At the request of Councilmember Willmus, Mr. Culver advised that there was no cost for the City to enter into this nonbinding Letter of Intent with Sundial Solar; and reviewed language addressing the next steps allowing them to perform a structural analysis of the roof and other things to vet this and negotiate an actual agreement with hard numbers for subsequent formal action by the City Council.


Since the skating center roof was an asset, Councilmember McGehee questioned if and when it needed repair, what impacts there would be when this system was to be installed for 30-35 years, but creating a situation where it couldn't be inspected, even though it should be in excellent condition.  Councilmember McGehee further questioned the rate history of Xcel with this type of installation, expressing her limited confidence in Xcel if their profit margin wasn't what they expected, and whether they could change payback rates.


Regarding the skating center roof, Mr. Culver responded that the reason for looking at that location was based on the prerequisite that it was less than ten years old and should require minimal maintenance.  Mr. Culver advised that the other option had been the Public Works Maintenance Building roof, but given the significant number of components on that roof, it made installation more difficult and would not allow for as large of a system.


While roof condition is a factor, Mr. Culver noted that the developer may be able to receive additional credits from excess capacity over 200,000 kW through Xcel programs, and clarified that while that is a valid point, the numbers he'd put together for cost savings did not include that possibility.  During the first five years, Mr. Culver advised that developer credits as well as risk are theirs, and beyond year six the City may be able to acquire those credits for additional revenue, even though he was not factoring that in.


At the request of Councilmember McGehee, Mr. Culver addressed the expected annual degradation of the output provided by the vendor over the first ten years, allowing further analysis to determine estimated production.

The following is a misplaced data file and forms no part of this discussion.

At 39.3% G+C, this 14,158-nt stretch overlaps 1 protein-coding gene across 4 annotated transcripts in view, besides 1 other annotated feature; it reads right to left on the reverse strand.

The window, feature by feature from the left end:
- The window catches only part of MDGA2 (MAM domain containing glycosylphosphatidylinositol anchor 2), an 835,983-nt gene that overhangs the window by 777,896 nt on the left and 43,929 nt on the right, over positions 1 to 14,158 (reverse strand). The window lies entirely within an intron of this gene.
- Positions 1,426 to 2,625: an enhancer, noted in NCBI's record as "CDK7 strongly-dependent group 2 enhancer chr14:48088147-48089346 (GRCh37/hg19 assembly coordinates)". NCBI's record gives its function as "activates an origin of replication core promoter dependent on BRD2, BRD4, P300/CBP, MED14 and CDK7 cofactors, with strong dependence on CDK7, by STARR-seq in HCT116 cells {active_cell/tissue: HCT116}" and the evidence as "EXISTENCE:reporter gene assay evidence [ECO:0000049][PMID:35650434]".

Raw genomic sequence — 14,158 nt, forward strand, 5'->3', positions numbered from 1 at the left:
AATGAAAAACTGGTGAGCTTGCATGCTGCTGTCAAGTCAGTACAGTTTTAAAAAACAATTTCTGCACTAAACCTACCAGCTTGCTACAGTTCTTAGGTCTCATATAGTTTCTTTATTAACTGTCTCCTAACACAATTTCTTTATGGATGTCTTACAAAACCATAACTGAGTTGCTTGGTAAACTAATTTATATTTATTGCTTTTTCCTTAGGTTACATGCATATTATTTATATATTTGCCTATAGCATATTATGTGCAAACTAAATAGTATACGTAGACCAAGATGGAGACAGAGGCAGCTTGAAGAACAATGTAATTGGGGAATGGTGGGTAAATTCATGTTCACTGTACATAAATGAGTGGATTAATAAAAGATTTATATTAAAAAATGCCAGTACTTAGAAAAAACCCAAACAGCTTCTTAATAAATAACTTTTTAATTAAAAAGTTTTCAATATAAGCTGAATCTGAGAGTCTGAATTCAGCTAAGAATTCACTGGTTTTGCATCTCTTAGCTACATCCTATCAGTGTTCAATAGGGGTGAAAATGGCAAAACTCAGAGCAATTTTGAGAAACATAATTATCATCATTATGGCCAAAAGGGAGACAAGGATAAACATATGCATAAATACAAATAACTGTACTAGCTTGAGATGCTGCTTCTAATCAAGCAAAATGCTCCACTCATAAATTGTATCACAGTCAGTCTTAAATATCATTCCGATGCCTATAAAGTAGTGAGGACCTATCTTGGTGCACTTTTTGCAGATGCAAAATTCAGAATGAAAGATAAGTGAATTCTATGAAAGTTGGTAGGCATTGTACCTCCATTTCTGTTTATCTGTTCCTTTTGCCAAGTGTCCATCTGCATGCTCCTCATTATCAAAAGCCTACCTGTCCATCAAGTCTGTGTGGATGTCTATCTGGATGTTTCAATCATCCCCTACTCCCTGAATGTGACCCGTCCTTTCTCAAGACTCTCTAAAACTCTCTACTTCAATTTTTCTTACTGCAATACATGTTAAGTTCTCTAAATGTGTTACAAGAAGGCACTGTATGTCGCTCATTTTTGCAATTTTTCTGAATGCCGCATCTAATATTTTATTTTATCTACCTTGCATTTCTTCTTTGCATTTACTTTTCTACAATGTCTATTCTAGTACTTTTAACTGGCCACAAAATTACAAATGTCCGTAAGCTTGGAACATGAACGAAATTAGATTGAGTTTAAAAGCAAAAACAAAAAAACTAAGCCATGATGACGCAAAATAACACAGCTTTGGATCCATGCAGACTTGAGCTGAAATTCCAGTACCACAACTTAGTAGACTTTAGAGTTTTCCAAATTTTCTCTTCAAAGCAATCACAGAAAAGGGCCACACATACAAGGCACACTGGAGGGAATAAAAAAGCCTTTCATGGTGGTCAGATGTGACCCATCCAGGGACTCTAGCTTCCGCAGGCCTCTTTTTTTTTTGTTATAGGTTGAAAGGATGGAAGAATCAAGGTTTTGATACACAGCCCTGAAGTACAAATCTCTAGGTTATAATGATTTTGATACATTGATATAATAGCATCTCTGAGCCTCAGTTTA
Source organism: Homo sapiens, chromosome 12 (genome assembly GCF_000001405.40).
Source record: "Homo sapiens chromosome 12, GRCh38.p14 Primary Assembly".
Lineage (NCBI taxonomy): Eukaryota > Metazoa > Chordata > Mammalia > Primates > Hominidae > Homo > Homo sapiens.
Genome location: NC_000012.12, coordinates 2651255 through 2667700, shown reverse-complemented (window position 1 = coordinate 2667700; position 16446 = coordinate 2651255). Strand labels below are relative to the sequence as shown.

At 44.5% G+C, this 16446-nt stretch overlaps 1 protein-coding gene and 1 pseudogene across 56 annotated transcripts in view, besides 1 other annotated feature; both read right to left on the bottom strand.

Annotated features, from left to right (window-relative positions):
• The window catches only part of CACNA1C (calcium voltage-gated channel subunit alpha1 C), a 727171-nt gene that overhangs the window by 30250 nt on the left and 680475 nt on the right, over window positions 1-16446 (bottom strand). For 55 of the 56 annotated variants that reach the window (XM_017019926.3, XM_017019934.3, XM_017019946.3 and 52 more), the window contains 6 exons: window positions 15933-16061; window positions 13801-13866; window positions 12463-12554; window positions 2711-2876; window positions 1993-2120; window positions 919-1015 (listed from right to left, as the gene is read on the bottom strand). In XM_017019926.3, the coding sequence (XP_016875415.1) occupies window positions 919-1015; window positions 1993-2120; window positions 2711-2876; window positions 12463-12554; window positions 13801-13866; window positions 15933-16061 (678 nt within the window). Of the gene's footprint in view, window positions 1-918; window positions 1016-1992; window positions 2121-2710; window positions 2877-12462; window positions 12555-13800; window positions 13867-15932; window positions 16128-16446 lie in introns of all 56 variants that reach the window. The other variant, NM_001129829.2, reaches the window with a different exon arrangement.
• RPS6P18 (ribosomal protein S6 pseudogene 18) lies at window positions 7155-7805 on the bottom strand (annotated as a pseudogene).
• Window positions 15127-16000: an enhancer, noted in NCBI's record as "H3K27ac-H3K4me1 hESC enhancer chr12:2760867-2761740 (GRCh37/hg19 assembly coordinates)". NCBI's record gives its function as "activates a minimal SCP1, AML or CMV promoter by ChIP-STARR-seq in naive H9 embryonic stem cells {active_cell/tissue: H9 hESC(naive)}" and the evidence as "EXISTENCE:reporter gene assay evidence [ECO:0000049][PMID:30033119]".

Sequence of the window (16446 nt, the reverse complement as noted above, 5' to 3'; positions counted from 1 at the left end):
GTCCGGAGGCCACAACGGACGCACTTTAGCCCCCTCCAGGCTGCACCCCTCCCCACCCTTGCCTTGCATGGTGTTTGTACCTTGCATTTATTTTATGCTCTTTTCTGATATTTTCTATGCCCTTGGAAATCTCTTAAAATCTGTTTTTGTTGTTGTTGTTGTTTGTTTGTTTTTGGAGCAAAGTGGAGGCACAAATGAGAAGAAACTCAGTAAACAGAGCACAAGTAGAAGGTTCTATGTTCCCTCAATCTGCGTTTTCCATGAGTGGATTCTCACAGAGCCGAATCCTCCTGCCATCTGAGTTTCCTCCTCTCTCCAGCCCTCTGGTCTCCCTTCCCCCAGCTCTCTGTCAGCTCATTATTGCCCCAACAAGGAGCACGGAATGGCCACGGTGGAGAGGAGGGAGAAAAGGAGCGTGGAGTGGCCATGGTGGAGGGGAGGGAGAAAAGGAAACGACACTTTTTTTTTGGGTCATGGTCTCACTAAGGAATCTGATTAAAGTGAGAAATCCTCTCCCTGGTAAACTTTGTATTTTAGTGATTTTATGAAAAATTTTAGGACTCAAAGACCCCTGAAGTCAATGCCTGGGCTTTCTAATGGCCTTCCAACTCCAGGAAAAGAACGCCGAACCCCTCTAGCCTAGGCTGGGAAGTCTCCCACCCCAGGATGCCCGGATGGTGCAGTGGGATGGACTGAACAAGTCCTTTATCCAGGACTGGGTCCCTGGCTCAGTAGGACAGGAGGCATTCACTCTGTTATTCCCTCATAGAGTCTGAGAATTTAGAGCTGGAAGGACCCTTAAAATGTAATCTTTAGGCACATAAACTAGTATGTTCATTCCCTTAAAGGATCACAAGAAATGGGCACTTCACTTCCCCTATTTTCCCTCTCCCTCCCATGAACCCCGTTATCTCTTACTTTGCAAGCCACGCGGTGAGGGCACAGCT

Councilmember Laliberte expressed her surprise this was coming forward, since she was unaware staff was working on this, and her concern that preliminary conversations had not been held between the PWETC and City Council.  While recognizing that a lot of information and presentations were heard at the PWETC, Councilmember Laliberte questioned if the City had yet to determine if community solar was the preference versus the City owning its own solar system.  Since infrastructure and capital improvements are huge issues for Roseville as an aging community, Councilmember Laliberte noted she was not yet sure where she was at or if she was ready to do this.  Also, based on potential technology changes, Councilmember Laliberte questioned if she was ready to enter into a Letter of Intent without hearing more public input.


Public Comment

Timothy Callaghan, 3062 Shorewood Lane

Mr. Callaghan opined this was a good proposal, noting he was currently in the process of buying into a solar garden.  As far as seeking historical information, Mr. Callaghan noted there was almost none available, with new laws in the State of Minnesota that Xcel is beginning to implement.  Mr. Callaghan noted that Xcel had only approved 1 out of 150 requests for community solar gardens to-date; and agreed that he didn't have a lot of trust in Xcel Energy either.  However, if the city usage can be cut by 1/6 as projected by Mr. Culver, it would prove positive no matter what Xcel Energy did, since the City still used power.  Based on his personal reading of the proposal, Mr. Callaghan opined that Mr. Culver seemed to be proposing something that looked interesting, and once real numbers were available through further due diligence provided with the Letter of Intent, that additional information desired by all parties should prove helpful.  Mr. Callaghan opined that so far, it looked like a savings for the City, and he would personally like to see how it turned out.


Lisa McCormick

Ms. McCormick agreed with Councilmember Laliberte that she would have appreciated a larger discussion before this proposal comes forward, even though in principle she agreed with the concept.  Ms. McCormick expressed interest in a larger discussion at the City Council level and how else this system may be utilized.  Referencing a recent HRA presentation on solar energy from a smaller firm, Ms. McCormick stated her favorable impressions with that and grant programs that may provide potential for an expended solar garden concept.


With no one else appearing to speak, Mayor Roe thanked residents for their comments; and reiterated that this would come back to the City Council for a final decision, allowing additional opportunity for PWETC involvement as well as public comment.


At the request of Councilmember Laliberte, Mr. Culver advised there was nothing critical related to timing constraints; with this proposal anticipating installation in the spring of 2016, allowing the company and city to work cooperatively.  Mr. Culver advised that it was staff's intent to bring final numbers, once received, to the PWETC in September and their recommendation before the City Council in October.  If it was determined to delay the project, Mr. Culver noted tax credits would reduce form 30% to 10% and significantly change financing options in 2017, and impacting how good of a deal the City would be able to negotiate.